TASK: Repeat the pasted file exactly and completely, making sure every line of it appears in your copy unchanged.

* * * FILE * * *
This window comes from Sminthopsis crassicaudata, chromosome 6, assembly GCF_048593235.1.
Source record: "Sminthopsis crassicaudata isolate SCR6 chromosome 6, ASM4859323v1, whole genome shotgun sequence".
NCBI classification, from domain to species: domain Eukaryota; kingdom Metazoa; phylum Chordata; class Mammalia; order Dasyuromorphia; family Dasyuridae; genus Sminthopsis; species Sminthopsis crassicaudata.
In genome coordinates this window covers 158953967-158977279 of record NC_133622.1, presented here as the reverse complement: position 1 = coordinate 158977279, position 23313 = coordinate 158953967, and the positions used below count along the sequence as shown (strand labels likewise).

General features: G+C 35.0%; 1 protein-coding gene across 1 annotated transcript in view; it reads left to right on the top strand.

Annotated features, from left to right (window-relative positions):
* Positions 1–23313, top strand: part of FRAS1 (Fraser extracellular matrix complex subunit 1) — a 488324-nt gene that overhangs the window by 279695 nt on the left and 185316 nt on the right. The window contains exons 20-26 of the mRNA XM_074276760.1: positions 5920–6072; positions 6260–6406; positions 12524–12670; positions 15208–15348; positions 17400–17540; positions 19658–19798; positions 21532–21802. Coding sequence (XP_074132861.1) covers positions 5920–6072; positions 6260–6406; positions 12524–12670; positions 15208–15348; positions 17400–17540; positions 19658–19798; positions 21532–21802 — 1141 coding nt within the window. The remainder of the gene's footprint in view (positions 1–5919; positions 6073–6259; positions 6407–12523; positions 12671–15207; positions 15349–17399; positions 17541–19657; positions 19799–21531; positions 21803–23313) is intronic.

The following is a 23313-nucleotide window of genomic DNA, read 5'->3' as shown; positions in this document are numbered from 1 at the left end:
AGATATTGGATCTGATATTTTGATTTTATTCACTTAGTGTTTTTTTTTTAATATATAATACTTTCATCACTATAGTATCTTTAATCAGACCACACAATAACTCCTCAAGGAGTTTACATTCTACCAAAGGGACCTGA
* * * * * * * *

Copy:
This window comes from Sminthopsis crassicaudata, chromosome 6, assembly GCF_048593235.1.
Source record: "Sminthopsis crassicaudata isolate SCR6 chromosome 6, ASM4859323v1, whole genome shotgun sequence".
NCBI classification, from domain to species: domain Eukaryota; kingdom Metazoa; phylum Chordata; class Mammalia; order Dasyuromorphia; family Dasyuridae; genus Sminthopsis; species Sminthopsis crassicaudata.
In genome coordinates this window covers 158953967-158977279 of record NC_133622.1, presented here as the reverse complement: position 1 = coordinate 158977279, position 23313 = coordinate 158953967, and the positions used below count along the sequence as shown (strand labels likewise).

General features: G+C 35.0%; 1 protein-coding gene across 1 annotated transcript in view; it reads left to right on the top strand.

Annotated features, from left to right (window-relative positions):
* Positions 1–23313, top strand: part of FRAS1 (Fraser extracellular matrix complex subunit 1) — a 488324-nt gene that overhangs the window by 279695 nt on the left and 185316 nt on the right. The window contains exons 20-26 of the mRNA XM_074276760.1: positions 5920–6072; positions 6260–6406; positions 12524–12670; positions 15208–15348; positions 17400–17540; positions 19658–19798; positions 21532–21802. Coding sequence (XP_074132861.1) covers positions 5920–6072; positions 6260–6406; positions 12524–12670; positions 15208–15348; positions 17400–17540; positions 19658–19798; positions 21532–21802 — 1141 coding nt within the window. The remainder of the gene's footprint in view (positions 1–5919; positions 6073–6259; positions 6407–12523; positions 12671–15207; positions 15349–17399; positions 17541–19657; positions 19799–21531; positions 21803–23313) is intronic.

The following is a 23313-nucleotide window of genomic DNA, read 5'->3' as shown; positions in this document are numbered from 1 at the left end:
AGATATTGGATCTGATATTTTGATTTTATTCACTTAGTGTTTTTTTTTTAATATATAATACTTTCATCACTATAGTATCTTTAATCAGACCACACAATAACTCCTCAAGGAGTTTACATTCTACCAAAGGGACCTGA